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In this article we first review the development of the concept of global business citizenship and show how the libertarian political philosophy of free-market capitalism must give way to a communitarian view in order for the voluntaristic, local notion of "corporate citizenship" to take root. We then distinguish the concept of global business citizenship from "corporate citizenship" by showing how the former concept requires a transition from communitarian thinking to a position of universal human rights. In addition, we link global business citizenship to global business strategy and to three analytical levels of ethical norms. Finally, we trace a process whereby global businesses can implement fundamental norms and learn to accommodate to legitimate cultural differences.
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Corporations are often considered as moral agents. Traditional ethical systems are directed toward human beings-how could human rules be expected to apply to corporations? In this paper an alternative system of ethics is proposed, tailored specifically for the corporate entity. I use the method of Aristotle, in which the character traits (virtues) that are conducive to the goal of human activity, happiness, are derived. For corporations, the goal is taken to be the traditional capitalist one of sustainable profit, and corresponding corporate virtues are derived. I argue that corporate virtues such as Efficient Production, Resource Management, Correct Pricing, and Right Relationship will be beneficial to human beings. It is profitable to consider the interests of human beings, because the corporation will avoid a costly war of offense and retaliation. A corporate ethics is developed that protects humans and has motivating force not based on human nature, but rather profit.
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Communism lost the Cold War, not to pure free market capitalism, but to a range of diverse economic systems based on varying degrees and forms of social regulation of the market. Such social regulation was possible because both polities and economies were primarily national. Since the end of the Cold War, there has been rapid globalization of the economy, but not of effective social regulation. Incipient global political institutions are too weak to regulate global corporate power, while national governments no longer have sufficient reach to regulate large multinationals. Corporate self-regulation has begun, but only haltingly and mostly ineffectively. While global prosperity has risen dramatically in recent decades, not everyone has progressed since the end of the Cold War. Since 1990 some 55 countries have had declining per capita incomes, while inequality has risen within and between countries. It is too soon to say whether global capitalism will be saved from itself by regulation, just as American national capitalism may have been saved by the New Deal reforms it opposed. As Pope John Paul II has warned, the world must not succumb to a “radical capitalist ideology” which “blindly entrusts” social problems to market forces.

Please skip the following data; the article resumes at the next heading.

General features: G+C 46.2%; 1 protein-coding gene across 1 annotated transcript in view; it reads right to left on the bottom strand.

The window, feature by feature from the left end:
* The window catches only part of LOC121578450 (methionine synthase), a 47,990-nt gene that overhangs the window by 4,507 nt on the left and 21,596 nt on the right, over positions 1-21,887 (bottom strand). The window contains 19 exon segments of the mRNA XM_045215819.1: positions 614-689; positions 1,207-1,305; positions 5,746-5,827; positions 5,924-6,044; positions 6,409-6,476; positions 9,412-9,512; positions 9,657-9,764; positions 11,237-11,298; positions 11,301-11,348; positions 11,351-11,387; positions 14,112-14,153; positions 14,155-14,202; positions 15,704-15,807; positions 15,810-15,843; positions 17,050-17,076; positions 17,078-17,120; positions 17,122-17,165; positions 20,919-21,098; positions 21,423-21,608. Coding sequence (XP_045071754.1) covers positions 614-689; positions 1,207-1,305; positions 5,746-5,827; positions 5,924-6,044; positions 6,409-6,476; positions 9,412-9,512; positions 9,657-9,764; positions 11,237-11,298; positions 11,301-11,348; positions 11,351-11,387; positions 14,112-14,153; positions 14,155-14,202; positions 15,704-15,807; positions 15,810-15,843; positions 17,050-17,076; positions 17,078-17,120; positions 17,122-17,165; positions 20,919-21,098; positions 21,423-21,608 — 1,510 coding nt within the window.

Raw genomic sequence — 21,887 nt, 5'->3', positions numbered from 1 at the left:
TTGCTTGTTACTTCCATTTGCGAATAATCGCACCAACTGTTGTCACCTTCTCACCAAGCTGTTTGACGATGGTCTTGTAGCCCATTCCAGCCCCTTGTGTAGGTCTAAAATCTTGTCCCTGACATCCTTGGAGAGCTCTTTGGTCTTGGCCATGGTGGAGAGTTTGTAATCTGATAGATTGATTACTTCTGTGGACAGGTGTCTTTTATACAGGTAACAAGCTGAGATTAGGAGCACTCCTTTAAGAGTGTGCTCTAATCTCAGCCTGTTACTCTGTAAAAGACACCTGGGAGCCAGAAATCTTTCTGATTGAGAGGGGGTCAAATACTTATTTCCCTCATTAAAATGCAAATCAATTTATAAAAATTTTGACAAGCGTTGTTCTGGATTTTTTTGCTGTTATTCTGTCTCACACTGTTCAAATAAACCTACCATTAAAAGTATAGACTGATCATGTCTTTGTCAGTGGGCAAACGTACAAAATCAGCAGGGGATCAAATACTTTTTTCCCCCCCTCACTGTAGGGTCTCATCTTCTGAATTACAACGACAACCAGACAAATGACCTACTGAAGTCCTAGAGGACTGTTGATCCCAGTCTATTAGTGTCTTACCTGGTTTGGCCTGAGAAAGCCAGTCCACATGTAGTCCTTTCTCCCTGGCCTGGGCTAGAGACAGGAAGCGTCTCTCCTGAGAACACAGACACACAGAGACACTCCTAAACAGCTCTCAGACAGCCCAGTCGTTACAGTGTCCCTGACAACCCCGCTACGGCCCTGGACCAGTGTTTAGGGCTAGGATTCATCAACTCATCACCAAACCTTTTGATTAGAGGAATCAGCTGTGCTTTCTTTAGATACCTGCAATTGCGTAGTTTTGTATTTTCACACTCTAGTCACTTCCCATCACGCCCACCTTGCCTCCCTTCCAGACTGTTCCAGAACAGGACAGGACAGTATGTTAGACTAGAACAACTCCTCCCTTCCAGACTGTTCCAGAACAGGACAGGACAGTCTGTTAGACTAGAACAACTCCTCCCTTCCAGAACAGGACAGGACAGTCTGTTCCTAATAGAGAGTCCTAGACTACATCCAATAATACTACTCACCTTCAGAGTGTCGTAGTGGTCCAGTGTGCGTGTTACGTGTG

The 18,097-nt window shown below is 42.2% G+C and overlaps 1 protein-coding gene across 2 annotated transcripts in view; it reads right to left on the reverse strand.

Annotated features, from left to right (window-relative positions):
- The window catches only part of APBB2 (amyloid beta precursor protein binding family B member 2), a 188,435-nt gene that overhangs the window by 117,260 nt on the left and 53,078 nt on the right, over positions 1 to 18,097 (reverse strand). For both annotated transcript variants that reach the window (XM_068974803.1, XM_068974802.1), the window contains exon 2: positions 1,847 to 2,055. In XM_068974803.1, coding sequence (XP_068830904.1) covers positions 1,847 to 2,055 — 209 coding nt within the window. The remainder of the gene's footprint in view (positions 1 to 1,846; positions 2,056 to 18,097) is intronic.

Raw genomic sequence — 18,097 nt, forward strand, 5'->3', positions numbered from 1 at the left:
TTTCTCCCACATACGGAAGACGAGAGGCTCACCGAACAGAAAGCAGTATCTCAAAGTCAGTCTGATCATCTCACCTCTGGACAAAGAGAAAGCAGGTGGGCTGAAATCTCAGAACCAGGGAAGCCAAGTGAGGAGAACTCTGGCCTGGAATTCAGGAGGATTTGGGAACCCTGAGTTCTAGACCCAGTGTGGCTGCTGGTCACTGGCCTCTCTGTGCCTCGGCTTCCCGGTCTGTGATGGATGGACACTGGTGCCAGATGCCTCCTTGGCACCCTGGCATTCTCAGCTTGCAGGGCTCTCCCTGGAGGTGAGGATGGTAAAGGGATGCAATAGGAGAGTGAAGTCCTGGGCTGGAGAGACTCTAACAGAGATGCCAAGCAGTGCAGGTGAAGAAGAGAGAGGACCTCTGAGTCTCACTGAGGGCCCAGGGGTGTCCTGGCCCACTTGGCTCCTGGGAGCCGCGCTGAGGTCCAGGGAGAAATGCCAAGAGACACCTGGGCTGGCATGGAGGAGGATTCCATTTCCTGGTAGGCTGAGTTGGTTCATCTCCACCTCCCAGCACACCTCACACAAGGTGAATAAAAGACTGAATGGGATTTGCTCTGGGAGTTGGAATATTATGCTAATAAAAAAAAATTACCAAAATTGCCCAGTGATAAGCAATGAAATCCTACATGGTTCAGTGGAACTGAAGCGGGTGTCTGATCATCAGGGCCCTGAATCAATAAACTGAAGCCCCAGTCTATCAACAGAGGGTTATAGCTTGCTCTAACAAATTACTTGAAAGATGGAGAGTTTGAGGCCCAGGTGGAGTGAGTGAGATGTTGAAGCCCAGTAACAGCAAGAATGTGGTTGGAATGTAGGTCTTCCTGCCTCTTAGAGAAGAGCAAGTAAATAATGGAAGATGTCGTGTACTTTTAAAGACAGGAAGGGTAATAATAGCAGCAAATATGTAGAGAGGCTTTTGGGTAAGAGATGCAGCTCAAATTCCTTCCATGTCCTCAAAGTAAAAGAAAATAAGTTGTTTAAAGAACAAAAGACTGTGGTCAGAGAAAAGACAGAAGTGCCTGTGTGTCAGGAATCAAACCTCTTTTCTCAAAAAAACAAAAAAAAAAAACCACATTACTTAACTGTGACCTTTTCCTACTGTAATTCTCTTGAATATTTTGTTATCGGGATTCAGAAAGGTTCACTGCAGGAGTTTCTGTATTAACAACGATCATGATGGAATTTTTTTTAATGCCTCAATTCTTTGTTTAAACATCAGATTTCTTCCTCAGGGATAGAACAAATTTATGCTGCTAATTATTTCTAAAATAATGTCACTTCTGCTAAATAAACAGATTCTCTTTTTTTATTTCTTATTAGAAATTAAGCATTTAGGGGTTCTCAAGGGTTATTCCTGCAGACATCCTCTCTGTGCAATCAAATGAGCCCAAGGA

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Why does it matter that every negative thought you have had about car salespeople, they have likely had about you? The answer to this question opens up the distinctive challenges, and opportunities, facing business ethics. Those challenges and opportunities emerge from the significant bearing organizational reality has upon individuals' conduct. As we consider how to assign responsibility for misconduct; how to provide guidance to organizational actors about what they ought to do; and how to develop responsive ethical theory, we need to take psychological and social forces into account. Organizations shape human behavior in ways that pose unavoidable questions about responsibility, practical guidance, and the enterprise of business ethics itself. Adopting the agents' perspective suggests that business ethics can take a leading role in addressing these vexing questions that confront ethical inquiry and social science more broadly.
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In "Sweatshops and Respect for Persons" we argued on Kantian grounds that managers of multinational enterprises (MNEs) have the following duties: to adhere to local labor laws, to refrain from coercion, to meet minimum health and safety standards, and to pay workers a living wage. In their commentary on our paper Sollars and Englander challenge some of our conclusions. We argue here that several of their criticisms are based on an inaccurate reading of our paper, and that none of the remaining criticisms successfully challenge our main arguments. By highlighting the shortcomings of their arguments we hope to advance discussion of the ethical treatment of workers in global supply chains.